I know my ego is not my amigo. In fact, I’ve decided it is my frenemigo (which might be worse).
Believe me when I tell you there’s deep shame and stigma when the fundamental parent-child bond breaks. Life, and the way you move around in it, changes drastically. It doesn’t take a conversation with an old friend when she asks innocently, “How’s your daughter?” for the feeling of being hollowed out to happen. Not at all. And that’s because you mentally berate yourself all day long.
Most people look at their days in increments of hours, but I break up my day into 15-minute increments. I find it helps bring the most out of each moment because, in each moment, there exist infinite possibilities and opportunities to feel joy. While I’d love to say I’m grateful for the struggles, I’m not. This is a low point – and I’m completely terrified.
Did you know family or parental estrangement is a widespread occurrence? I’ve read hundreds of articles with titles like When Adult Children Cut Ties and Are You Estranged From Your Child. If I were to publish an article, it would probably be called something like, “From talking daily to watching each other’s stories, our friendship just died.”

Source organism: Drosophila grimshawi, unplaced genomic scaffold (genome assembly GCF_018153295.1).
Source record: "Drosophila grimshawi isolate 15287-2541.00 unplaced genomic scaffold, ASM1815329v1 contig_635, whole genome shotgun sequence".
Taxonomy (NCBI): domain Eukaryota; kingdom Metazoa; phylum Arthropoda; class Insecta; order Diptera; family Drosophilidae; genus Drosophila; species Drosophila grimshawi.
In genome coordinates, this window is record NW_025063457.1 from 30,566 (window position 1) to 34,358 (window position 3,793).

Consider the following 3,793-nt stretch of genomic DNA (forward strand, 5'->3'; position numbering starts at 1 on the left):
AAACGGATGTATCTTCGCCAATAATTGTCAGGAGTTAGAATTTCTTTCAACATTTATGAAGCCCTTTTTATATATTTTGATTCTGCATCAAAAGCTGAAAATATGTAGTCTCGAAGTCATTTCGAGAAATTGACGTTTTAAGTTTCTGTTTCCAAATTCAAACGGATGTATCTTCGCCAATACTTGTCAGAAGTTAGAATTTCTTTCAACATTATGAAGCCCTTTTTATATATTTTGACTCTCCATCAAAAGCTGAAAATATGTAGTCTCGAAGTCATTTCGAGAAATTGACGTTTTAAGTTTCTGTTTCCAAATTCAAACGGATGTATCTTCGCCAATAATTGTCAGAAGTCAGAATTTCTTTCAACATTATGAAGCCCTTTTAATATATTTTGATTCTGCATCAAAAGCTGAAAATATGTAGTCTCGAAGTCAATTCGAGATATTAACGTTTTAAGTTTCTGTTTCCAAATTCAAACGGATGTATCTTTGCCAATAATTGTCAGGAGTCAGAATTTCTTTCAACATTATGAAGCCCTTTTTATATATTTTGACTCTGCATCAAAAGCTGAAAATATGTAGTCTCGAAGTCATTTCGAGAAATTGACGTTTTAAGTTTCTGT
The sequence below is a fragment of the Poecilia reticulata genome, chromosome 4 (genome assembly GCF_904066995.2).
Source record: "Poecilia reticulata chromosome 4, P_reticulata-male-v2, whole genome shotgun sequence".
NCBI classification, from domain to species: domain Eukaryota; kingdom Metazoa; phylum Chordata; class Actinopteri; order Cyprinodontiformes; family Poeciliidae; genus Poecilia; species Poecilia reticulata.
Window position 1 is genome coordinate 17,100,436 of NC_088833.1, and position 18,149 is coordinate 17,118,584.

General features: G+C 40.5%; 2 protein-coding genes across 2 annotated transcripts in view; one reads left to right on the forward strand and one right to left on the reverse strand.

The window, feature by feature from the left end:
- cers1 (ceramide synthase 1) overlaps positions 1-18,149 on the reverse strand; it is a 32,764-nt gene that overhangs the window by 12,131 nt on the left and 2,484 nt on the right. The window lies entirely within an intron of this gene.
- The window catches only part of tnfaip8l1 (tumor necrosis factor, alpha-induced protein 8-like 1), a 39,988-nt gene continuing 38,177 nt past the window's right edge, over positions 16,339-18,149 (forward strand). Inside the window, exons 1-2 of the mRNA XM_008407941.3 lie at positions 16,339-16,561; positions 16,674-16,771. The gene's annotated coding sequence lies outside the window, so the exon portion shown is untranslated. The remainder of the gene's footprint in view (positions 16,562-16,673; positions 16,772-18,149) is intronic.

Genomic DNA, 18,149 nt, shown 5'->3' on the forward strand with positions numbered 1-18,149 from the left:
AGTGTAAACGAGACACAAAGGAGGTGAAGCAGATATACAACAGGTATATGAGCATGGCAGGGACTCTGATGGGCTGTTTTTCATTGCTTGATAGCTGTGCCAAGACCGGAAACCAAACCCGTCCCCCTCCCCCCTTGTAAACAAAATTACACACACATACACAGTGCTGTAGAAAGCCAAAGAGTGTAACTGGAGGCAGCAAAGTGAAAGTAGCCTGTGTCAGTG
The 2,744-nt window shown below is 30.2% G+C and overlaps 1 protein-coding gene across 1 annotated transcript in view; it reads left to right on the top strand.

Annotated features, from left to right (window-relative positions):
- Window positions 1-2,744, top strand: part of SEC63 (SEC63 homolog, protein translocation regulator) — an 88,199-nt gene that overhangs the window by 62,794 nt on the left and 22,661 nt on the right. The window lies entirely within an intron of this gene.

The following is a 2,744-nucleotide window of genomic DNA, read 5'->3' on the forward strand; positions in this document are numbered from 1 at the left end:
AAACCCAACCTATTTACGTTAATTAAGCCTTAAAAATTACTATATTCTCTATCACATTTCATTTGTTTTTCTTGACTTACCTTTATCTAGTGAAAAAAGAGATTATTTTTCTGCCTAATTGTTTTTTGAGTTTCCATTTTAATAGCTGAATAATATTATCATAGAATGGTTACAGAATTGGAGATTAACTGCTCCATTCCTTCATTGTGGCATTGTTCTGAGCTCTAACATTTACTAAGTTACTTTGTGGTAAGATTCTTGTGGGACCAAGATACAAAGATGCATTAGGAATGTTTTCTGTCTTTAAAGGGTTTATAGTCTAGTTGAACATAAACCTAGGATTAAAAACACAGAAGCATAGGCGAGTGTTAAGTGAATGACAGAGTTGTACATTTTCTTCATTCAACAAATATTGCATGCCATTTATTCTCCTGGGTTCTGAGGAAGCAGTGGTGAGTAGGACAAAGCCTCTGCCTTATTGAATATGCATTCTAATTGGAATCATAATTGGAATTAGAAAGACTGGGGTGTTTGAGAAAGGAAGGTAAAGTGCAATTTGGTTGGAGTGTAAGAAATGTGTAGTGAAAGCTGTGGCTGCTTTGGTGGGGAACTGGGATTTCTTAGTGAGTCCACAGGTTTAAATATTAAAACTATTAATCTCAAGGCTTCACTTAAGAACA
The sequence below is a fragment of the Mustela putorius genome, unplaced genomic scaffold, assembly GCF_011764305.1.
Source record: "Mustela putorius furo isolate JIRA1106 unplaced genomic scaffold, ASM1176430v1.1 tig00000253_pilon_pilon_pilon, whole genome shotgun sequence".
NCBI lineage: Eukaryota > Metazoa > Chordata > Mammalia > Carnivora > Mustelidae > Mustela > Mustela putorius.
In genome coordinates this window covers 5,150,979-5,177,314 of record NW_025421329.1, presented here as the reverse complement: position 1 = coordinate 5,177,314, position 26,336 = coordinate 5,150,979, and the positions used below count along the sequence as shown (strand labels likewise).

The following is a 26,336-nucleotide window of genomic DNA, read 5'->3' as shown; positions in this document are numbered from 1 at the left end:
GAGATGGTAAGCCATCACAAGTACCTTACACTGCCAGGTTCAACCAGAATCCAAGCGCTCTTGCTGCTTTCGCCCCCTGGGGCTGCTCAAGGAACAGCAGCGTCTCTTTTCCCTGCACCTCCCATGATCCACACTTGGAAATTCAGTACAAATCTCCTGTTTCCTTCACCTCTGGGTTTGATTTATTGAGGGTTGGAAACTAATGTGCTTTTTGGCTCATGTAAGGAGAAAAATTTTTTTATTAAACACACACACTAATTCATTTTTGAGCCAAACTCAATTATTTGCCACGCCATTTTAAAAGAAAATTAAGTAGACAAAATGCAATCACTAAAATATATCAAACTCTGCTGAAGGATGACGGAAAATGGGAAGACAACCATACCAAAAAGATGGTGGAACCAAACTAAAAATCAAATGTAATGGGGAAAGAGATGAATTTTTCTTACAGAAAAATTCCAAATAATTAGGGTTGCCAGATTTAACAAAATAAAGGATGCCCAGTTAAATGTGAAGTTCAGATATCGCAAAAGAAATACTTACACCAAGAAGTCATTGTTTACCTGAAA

So why does an adult child sever ties with his or her parents? Damned if I know. But unfortunately, most articles put the parents under fierce scrutiny. They seem to be the target of judgment, assuming neglect or abuse or some terrible addiction colors the child’s upbringing. But I know from my own experience it isn’t necessarily the cause. And too many “experts” offer this riveting advice: Whether you did anything wrong or not, just apologize. Plead. Ask for forgiveness.
We have a responsibility to own our choices and value our experiences. And while my daughter is off doing the very thing I prayed her to do (live a best life), I don’t have to own her choices. Little by little, the universe is releasing divine perspective – and I’m gaining a higher view, helping me feel less battered. But it’s a slow process, and every day is a surprise as to whether I smile, frown, or just nod through the day.
So, you don’t know what to do with the next 4 hours? Time to do one of the multitudes of things you say you want to do but never have time for, ya bish. You have a whole goddamn Pinterest board of shit to bake, friends to see, and places to visit. You have workshops to attend, self-expansion, shiny new experiences, and bonds to build. You can re-watch Season 3 of The Marvelous Mrs. Maisel tonight, or you can set your watch and witness the sunset because that’s pretty f—–g beautiful. Just stop feeling sorry for yourself.
Hours of this dialogue run through my mind … till, of course, I eventually lose track of the conversation.